Federal Register Notice Implicates Debate Over BSA Reporting Burden
As we have blogged (here, here, and here), the Financial Crimes Enforcement Network (“FinCEN”) consistently has stressed the importance of Suspicious Activity Reports (“SARs”) and other Bank Secrecy Act (“BSA”) filing requirements to anti-money laundering (“AML”), counter-terrorism and law enforcement efforts. These vigorous pronouncements can be contrasted with certain critiques by industry groups and some commentators regarding the true operational value (or lack thereof) of BSA reporting requirements to law enforcement and financial institutions’ AML programs, particularly when compared to the overall costs associated with the current and rigorous regulatory regime. Lurking behind this debate is the possibility that some requirements of the BSA maybe reduced – or “reformed,” depending upon one’s perspective – through legislation. A recent regulatory filing by FinCEN illustrates this tension and ongoing debate.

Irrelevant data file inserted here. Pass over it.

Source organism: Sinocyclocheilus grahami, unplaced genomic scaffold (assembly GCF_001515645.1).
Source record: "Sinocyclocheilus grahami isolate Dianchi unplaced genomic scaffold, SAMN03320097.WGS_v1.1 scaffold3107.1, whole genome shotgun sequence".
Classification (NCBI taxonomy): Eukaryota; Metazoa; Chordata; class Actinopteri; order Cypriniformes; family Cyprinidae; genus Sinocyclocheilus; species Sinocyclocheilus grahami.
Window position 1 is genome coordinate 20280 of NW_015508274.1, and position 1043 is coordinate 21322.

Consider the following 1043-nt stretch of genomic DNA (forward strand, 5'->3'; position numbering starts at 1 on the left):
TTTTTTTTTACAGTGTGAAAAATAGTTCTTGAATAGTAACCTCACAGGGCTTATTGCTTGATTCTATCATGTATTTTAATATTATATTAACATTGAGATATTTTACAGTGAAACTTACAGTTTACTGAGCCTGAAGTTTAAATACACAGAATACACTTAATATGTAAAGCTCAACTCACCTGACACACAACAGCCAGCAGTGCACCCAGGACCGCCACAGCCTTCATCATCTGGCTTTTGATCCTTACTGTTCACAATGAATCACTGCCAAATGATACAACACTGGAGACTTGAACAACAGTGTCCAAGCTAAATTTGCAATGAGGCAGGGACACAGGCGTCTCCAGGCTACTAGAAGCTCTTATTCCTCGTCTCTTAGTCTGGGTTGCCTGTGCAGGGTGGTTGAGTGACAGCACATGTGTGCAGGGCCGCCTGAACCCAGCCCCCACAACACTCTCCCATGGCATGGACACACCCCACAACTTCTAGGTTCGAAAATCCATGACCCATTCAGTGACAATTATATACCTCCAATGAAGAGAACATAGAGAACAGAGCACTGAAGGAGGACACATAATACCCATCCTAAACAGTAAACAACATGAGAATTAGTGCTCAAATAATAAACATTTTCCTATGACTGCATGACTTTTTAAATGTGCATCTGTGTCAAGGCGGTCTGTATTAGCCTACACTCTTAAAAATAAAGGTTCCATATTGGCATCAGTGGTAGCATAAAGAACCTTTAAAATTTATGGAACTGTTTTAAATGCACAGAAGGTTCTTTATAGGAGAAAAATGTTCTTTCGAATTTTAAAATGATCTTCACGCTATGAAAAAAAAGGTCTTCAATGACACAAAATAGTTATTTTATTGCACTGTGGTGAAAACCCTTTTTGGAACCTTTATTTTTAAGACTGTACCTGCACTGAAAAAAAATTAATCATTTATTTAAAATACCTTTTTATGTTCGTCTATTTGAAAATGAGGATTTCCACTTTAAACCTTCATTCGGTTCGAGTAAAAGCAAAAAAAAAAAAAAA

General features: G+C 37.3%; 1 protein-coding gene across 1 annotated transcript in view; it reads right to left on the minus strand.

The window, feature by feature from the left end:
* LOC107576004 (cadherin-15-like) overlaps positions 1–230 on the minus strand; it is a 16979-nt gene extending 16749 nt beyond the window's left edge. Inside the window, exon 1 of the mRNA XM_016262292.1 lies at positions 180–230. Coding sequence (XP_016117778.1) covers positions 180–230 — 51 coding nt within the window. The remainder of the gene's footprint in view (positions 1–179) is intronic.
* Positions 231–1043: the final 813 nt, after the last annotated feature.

On May 26, 2020, FinCEN issued a notice in the Federal Register (“Notice”) to renew the Office of Management and Budget (“OMB”) control numbers assigned to the SAR reporting regulations. The Notice is required in order to give the financial industry and affected stakeholders an opportunity to comment on existing regulatory requirements, as well as associated burdens. Although FinCEN has encouraged the industry to review the Notice and comment, it likely will not be surprised if at least some industry groups push back and criticize the associated estimates regarding burden. Regardless, the Notice provides interesting insights and statistics into current SAR reporting. Continue Reading FinCEN Seeks Industry Comments on SAR Reporting Burden and Provides Plentiful SAR Stats